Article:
How does one find postdoc positions after completing a physics Ph.D.? Does there exist a central website listing opportunities?


4 Answers 4


There is no clearinghouse or standard way of advertising postdoc jobs in Physics. Opportunities may be advertised on the Physics Today Jobs or Nature Jobs websites. But more often they are listed on an institution's job website or a research group website. Positions may be advertised on mailing lists. Some just are not advertised at all. You have to ask.


I had the same problem when I graduated. What I was advised to do was to search online for advertised postdocs. I knew from papers and conferences some people in my field, so I would go to their web pages and send them an email if I saw them advertising a position. Sometimes, I would send them an email anyway asking if they had an open position. Some woudn't answer at all some would tell me they had no money at the moment, and a small number of them were interested.

If you do that, you need to write a short email that highlights what you can do for them. You should ask your friendly faculty/adviser how to write that properly.

Another path is using connections. Your adviser/friendly faculty know people in the field. Sometimes they even write each other emails advertising an open position and asking if the other doesn't have someone graduating. Or the other way around. Or you could have your own friends/acquaintances/collaborators in your field and could ask them if they know of any open position.

A third solution is to advertise yourself at conferences. You give your talk, and after the conclusions, you show a page where you put contact data and tell the audience you're graduating soon and you want to find a postdoc position.

I personally used the first and second method. The first method got me 3 offers, and the second, 2.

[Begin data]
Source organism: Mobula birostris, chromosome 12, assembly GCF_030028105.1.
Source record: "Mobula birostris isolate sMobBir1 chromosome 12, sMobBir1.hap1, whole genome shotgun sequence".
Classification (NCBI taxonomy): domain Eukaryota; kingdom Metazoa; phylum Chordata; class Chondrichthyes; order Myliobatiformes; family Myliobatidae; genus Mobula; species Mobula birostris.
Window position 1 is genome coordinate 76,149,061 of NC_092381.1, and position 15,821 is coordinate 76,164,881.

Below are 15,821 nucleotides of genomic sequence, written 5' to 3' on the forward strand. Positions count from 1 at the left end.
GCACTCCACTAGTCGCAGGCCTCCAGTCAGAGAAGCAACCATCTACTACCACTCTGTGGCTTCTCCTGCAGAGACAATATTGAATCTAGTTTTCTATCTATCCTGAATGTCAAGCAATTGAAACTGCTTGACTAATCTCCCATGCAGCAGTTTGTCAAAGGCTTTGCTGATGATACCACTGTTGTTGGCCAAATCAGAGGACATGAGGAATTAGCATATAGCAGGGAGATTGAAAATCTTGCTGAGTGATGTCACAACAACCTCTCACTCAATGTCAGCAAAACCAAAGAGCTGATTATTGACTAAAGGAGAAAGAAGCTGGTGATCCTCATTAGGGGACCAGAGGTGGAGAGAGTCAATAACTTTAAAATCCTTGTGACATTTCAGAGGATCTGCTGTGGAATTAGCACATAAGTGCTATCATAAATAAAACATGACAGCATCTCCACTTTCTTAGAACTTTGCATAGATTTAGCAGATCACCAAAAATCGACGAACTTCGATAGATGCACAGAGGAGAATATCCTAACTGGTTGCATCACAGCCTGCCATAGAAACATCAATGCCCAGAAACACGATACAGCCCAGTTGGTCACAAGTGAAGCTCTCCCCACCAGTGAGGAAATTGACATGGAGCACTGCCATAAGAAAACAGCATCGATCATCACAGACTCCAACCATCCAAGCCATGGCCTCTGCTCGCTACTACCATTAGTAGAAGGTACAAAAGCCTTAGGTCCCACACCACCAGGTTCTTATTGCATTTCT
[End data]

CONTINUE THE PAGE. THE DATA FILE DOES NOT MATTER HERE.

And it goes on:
As far as online resources go, I can add this one, which I used in the past.

  • Fabulous. thanks very much. Question: why not just apply for faculty position? Don't have to go through postdoc.
    – John
    May 13, 2018 at 6:15
  • @John I know of very few people in my field who did that. Usually, it was because they had a very good academic record. Faculty applications require a lot of preparation, so if your record is good, it's worth sending them. Also, if your record is good enough for a postdoc job, but not strong enough for a faculty, your adviser can't give you as good letter of recommendation for a faculty position as they would have for a postdoc.
    – user21264
    May 13, 2018 at 6:30
  • Postdoc provides extra research exp, what more do you gain from it in order to obtain a position as a faculty instead? The ability to writing grants?
    – John
    May 13, 2018 at 7:01
  • @John Depends on your superviser. If he wants you to help them write grants, or allows you to apply for your own (in some places there are postdoc grants) then you learn that ability. But, mainly people try go to groups where they can significantly improve their publication record. A secondary objective is to learn something new in terms of techniques used in your research.
    – user21264
    May 13, 2018 at 7:45
  • I see. So if I do am strong enough in terms of pubs, it would prob be a good idea not to do a postdoc just apply for faculty right away?
    – John
    May 13, 2018 at 7:56

The journals/websites that advertise faculty positions in physics will also advertise postdoc positions. In North America, the canonical place to look is the back pages of Physics Today. Your thesis director/advisor should know of more targeted resources.


There are websites listing open positions advertised by universities and institutes. They are not physics (or postdoc-level) specific, but they tend to be easily searchable with many predefined keywords. Examples (that I know of) are:






These examples tend to be Europe oriented, but they are not exclusively so - you can find posts from across the globe. There are also ads for tenure track positions as well as fellowships, grants, etc. All-acad.com will also send you customised weekly digests via email.

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